Meanwhile police chiefs and John Prescott, the Deputy Prime Minister, have spoken to community leaders to keep them in touch with the investigation. Mindful of the outrage amongst the Muslim community when Met anti-terror officers raided a house in Forest Gate last month, Mr Stephenson was careful to stress that Muslims were not being targeted by the police.
"This is not about communities: it is about criminals, murderers, people who want to commit mass murder. This is about people who might masquerade in the community, hiding behind certain faiths, but who want to commit acts that no right-minder person would want to applaud," he said.
Airports banned all hand baggage on board planes except essential travel documents and small wallets, carried in clear plastic bags. Liquids were banned, except for baby formula and prescription medicines, and travellers were being told to be prepared to show that these were harmless by tasting them at the security gate.
All passengers were being body-searched, their shoes X-rayed and their pushchairs, walking sticks and belongings were being screened. Only airport wheelchairs were being allowed past security. Passengers for the US were being searched again at their boarding gate.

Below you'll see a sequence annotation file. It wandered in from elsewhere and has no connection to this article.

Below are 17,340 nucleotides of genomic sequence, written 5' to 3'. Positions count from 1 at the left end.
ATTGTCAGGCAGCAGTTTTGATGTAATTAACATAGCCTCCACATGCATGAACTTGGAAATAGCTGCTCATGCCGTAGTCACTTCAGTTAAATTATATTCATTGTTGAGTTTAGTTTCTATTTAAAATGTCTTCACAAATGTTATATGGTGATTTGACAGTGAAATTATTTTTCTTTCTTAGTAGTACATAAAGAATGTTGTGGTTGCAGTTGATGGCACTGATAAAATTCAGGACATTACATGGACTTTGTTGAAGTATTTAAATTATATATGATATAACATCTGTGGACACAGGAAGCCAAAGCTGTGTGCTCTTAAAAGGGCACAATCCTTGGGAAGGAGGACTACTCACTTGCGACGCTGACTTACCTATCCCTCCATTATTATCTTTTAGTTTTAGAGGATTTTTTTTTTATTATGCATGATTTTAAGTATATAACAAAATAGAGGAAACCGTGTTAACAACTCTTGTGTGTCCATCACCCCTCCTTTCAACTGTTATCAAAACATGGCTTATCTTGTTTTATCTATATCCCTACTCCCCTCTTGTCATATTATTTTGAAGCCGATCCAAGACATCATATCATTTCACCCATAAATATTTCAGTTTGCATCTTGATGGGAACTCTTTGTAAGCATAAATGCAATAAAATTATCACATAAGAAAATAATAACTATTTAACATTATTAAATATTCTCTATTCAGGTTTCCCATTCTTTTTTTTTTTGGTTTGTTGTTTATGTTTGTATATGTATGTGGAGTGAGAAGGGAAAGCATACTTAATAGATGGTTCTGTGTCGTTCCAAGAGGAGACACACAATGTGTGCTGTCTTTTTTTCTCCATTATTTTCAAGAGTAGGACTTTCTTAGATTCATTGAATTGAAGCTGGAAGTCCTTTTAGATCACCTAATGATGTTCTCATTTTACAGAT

As the number of cancelled flights began to mount, passengers who had already checked in their suitcases containing all their personal belongings - including their car keys and phones - were facing hours more delays in retrieving their bags so that they could make their way home. Others, in transit from other countries, were hunting for hotels with onward travel very unlikely today.
British Airways said any of its passengers who failed to comply with the Government?s restrictions on luggage and other items would not be allowed on its planes.
David Hill, a former Deputy Chief Constable and police liaison officer on Cobra, warned that it was likely that the draconian security measures would remain in place for weeks, to deter any conspirators involved in sub-plots to the main terrorist plot.
"It is the height of the holiday season, and I think that is deliberate," said Mr Hill, who is now a security consultant with the red24 personal security firm. "Terrorists are committed, dedicated killers with not an ounce of compassion for anyone, man, woman or child.
"Plastic explosive can be moulded to look like a chocolate bar, and
set off inside a confined, pressurised cabin that quantity would be enough to decimate a plane, wreck it, virtually obliterate it. Two inert liquids can be mixed to create an explosive chemical capable of causing a fire that, aboard a plane at 20,000ft, would leave passengers with very little chance of survival.
"If we are to deter suicide terrorists who are continuing to plot while we speak, I think these security measures will be with us not for just hours or days, but for quite some time."